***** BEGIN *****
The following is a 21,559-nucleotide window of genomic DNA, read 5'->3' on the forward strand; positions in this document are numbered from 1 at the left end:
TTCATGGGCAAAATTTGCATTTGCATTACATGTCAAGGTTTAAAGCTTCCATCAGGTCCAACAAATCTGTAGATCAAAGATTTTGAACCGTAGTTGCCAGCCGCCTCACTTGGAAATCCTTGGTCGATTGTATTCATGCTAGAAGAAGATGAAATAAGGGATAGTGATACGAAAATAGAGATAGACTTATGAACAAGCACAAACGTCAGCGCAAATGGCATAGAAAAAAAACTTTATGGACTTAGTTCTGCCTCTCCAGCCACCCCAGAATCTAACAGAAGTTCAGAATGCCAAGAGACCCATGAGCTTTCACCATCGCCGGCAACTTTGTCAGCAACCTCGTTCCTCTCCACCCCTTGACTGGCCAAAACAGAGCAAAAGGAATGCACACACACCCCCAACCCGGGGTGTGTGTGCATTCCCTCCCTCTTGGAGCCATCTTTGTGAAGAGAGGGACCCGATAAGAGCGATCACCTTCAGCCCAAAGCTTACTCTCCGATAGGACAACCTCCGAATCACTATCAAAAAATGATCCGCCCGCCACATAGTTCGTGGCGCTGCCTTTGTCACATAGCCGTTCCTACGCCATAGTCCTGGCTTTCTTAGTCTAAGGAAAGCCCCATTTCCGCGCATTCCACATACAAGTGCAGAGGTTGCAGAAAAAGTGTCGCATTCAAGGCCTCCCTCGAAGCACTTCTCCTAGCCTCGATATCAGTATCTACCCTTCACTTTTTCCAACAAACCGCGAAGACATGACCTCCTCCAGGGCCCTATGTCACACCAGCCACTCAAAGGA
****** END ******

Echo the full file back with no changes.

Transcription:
The following is a 21,559-nucleotide window of genomic DNA, read 5'->3' on the forward strand; positions in this document are numbered from 1 at the left end:
TTCATGGGCAAAATTTGCATTTGCATTACATGTCAAGGTTTAAAGCTTCCATCAGGTCCAACAAATCTGTAGATCAAAGATTTTGAACCGTAGTTGCCAGCCGCCTCACTTGGAAATCCTTGGTCGATTGTATTCATGCTAGAAGAAGATGAAATAAGGGATAGTGATACGAAAATAGAGATAGACTTATGAACAAGCACAAACGTCAGCGCAAATGGCATAGAAAAAAAACTTTATGGACTTAGTTCTGCCTCTCCAGCCACCCCAGAATCTAACAGAAGTTCAGAATGCCAAGAGACCCATGAGCTTTCACCATCGCCGGCAACTTTGTCAGCAACCTCGTTCCTCTCCACCCCTTGACTGGCCAAAACAGAGCAAAAGGAATGCACACACACCCCCAACCCGGGGTGTGTGTGCATTCCCTCCCTCTTGGAGCCATCTTTGTGAAGAGAGGGACCCGATAAGAGCGATCACCTTCAGCCCAAAGCTTACTCTCCGATAGGACAACCTCCGAATCACTATCAAAAAATGATCCGCCCGCCACATAGTTCGTGGCGCTGCCTTTGTCACATAGCCGTTCCTACGCCATAGTCCTGGCTTTCTTAGTCTAAGGAAAGCCCCATTTCCGCGCATTCCACATACAAGTGCAGAGGTTGCAGAAAAAGTGTCGCATTCAAGGCCTCCCTCGAAGCACTTCTCCTAGCCTCGATATCAGTATCTACCCTTCACTTTTTCCAACAAACCGCGAAGACATGACCTCCTCCAGGGCCCTATGTCACACCAGCCACTCAAAGGA